Mauricio Pochettino isn’t all that fond of England’s cup competitions. We’ve kind of known this for a while, but for the first time he’s come right out and admitted it: given a choice between prioritizing the Premier League and Champions League or the domestic cups, he’d pick the former.
And English football fans are giving him heck for it. But first, here’s what Pochettino actually said.
"The project here at Tottenham is to try to win the Premier League or the Champions League. For me, [those are] the two big trophies.
"OK, I would love to win the Carabao Cup or the FA Cup for our fans, but Tottenham must build a project with the possibility to fight for Champions League or Premier League. Sorry, first of all the Premier League and then the Champions League. If we are going to try to win Carabao Cup or FA Cup, and forget the Premier League or Champions [League], it's a big mistake.
So, those aren’t nuanced comments, and they’re pretty emphatic in their tone. Sure, Pochettino wants to win everything, but he knows he probably doesn’t have a team that can compete for four trophies. With Spurs ostensibly competing for Premier League and Champions League glory (or at least that’s the eventual hope), the cup trophies are considered additional bonuses, not goals in and of themselves.
There are a lot of Spurs fans that disagree with Pochettino on this. The cups are supposed to be the great equalizer. While (Leicester excepted) one of the big clubs will win the Premier League every season, there’s always hope that a smaller or mid-table club can make a special run and lift some silverware.
The cups are also loved by English football fans, especially the FA Cup which has been running more or less continuously since 1871. They give two additional options to win something, and winning stuff is great! But sometimes winning the cups comes at a cost. Portsmouth spent well beyond their means, won the FA Cup under Harry Redknapp, but then eventually collapsed under their own weight. Wigan had a miracle run to the 2013 FA Cup en route to being relegated that same season. Both clubs are now floundering in League One, something Pochettino himself referenced.
"I think what it means for a big team to win trophies is to win the Premier League or Champions League. There are a lot of examples: in my second season at Southampton, Wigan won FA Cup. Where is Wigan today, with all my respect? League One. That is the most important example.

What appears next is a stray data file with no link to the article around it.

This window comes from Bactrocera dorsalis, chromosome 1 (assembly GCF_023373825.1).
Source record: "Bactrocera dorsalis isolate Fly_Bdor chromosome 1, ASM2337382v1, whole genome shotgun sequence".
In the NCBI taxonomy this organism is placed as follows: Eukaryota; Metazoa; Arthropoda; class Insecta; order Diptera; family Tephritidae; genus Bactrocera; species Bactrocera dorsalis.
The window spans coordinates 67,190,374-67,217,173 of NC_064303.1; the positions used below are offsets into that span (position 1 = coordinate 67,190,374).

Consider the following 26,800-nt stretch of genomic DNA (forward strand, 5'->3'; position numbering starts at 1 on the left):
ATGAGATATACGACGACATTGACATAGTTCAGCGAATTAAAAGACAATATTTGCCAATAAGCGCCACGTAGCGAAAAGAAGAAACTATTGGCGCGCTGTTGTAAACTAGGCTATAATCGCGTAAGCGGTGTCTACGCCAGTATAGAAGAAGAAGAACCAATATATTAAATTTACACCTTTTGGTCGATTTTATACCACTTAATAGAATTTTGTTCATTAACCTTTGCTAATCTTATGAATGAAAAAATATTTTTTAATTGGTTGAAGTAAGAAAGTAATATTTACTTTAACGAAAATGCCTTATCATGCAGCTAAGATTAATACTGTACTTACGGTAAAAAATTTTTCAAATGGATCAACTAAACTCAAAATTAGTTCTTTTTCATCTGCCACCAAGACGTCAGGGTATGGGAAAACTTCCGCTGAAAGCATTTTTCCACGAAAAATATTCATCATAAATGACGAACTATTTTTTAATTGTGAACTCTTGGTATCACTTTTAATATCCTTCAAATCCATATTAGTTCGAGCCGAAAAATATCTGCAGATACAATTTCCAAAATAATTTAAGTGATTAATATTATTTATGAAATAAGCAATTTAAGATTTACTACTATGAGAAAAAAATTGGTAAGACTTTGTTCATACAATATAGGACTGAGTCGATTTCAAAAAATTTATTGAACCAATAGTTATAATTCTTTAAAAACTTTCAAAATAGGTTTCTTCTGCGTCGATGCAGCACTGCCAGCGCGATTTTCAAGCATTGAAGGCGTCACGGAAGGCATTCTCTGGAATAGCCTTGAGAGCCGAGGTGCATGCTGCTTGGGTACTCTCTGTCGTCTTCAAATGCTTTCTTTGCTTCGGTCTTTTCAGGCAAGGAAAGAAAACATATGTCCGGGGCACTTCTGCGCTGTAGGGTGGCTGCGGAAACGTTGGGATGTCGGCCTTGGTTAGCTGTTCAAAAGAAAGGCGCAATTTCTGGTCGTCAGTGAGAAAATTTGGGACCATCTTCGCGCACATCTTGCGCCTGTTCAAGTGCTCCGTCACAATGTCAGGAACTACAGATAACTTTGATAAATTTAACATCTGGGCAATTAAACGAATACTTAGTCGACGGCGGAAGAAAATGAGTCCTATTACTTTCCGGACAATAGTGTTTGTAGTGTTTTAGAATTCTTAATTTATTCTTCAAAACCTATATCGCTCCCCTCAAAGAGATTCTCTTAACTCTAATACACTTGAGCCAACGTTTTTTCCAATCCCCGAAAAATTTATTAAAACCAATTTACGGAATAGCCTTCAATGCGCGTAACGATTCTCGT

"Of course I would like to win trophies, but first of all we'll fight for the Premier League or the Champions League."
We’ve already seen Pochettino’s preferential attitude towards the Premier League in action. Two seasons ago, Poch basically punted on the Europa League in the first knock-out round, sending out a very rotated side against Dortmund at a time where they were trying to chase down Leicester. Spurs lost 5-1 on aggregate, infuriating some fans.
The cups are exciting, but they are draining, difficult to win, and can be a distraction, especially in the later rounds. While there are fans of clubs that would gladly trade table position for the chance to lift a trophy, it’s not hard to understand why Pochettino would have his depth-challenged side focus on the two premier competitions at the expense of a moment of domestic glory. His critics would say that Poch’s attitude, and those of other Premier League managers that think similarly, are evident of a foreign bias against England’s cup history and continue a trend of cheapening the competitions that has increased in recent years. Poch can have that holier-than-thou attitude, they say, as soon as he actually wins something.
I see both sides. I think the cups can be fun, and winning one would give a much needed boost to a Spurs fan base that is not known for having good things happen to them. But the long view suggests that going full-tilt for a cup trophy would only make sense if doing so would not have a detrimental impact on Spurs’ chances to make top four and qualify for the Champions League. Fans may not want to admit it, but the Champions League money is what will keep Spurs competitive on several fronts in the long run.
What do you think of Pochettino’s remarks? Do you agree or disagree? Put your thoughts in the comments.
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